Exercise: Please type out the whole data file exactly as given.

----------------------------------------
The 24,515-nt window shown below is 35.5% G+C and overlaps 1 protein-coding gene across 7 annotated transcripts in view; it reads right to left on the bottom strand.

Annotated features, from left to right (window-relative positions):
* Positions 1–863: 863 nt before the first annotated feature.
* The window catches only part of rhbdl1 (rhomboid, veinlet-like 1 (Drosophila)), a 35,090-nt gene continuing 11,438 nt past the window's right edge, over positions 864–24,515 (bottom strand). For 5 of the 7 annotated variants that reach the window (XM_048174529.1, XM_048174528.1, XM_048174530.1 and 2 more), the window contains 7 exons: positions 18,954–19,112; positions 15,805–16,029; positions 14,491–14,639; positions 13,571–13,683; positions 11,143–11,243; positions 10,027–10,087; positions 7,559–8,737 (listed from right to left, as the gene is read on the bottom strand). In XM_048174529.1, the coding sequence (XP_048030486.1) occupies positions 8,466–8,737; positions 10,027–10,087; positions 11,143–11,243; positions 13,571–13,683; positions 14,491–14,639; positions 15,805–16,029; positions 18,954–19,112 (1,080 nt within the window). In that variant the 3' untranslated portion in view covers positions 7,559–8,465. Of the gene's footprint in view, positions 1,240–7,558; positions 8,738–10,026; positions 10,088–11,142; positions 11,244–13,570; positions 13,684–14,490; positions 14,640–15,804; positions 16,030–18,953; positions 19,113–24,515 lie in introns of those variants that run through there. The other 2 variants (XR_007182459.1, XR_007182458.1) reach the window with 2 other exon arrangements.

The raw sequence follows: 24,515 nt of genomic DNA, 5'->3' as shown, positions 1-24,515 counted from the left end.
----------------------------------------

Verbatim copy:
The 24,515-nt window shown below is 35.5% G+C and overlaps 1 protein-coding gene across 7 annotated transcripts in view; it reads right to left on the bottom strand.

Annotated features, from left to right (window-relative positions):
* Positions 1–863: 863 nt before the first annotated feature.
* The window catches only part of rhbdl1 (rhomboid, veinlet-like 1 (Drosophila)), a 35,090-nt gene continuing 11,438 nt past the window's right edge, over positions 864–24,515 (bottom strand). For 5 of the 7 annotated variants that reach the window (XM_048174529.1, XM_048174528.1, XM_048174530.1 and 2 more), the window contains 7 exons: positions 18,954–19,112; positions 15,805–16,029; positions 14,491–14,639; positions 13,571–13,683; positions 11,143–11,243; positions 10,027–10,087; positions 7,559–8,737 (listed from right to left, as the gene is read on the bottom strand). In XM_048174529.1, the coding sequence (XP_048030486.1) occupies positions 8,466–8,737; positions 10,027–10,087; positions 11,143–11,243; positions 13,571–13,683; positions 14,491–14,639; positions 15,805–16,029; positions 18,954–19,112 (1,080 nt within the window). In that variant the 3' untranslated portion in view covers positions 7,559–8,465. Of the gene's footprint in view, positions 1,240–7,558; positions 8,738–10,026; positions 10,088–11,142; positions 11,244–13,570; positions 13,684–14,490; positions 14,640–15,804; positions 16,030–18,953; positions 19,113–24,515 lie in introns of those variants that run through there. The other 2 variants (XR_007182459.1, XR_007182458.1) reach the window with 2 other exon arrangements.

The raw sequence follows: 24,515 nt of genomic DNA, 5'->3' as shown, positions 1-24,515 counted from the left end.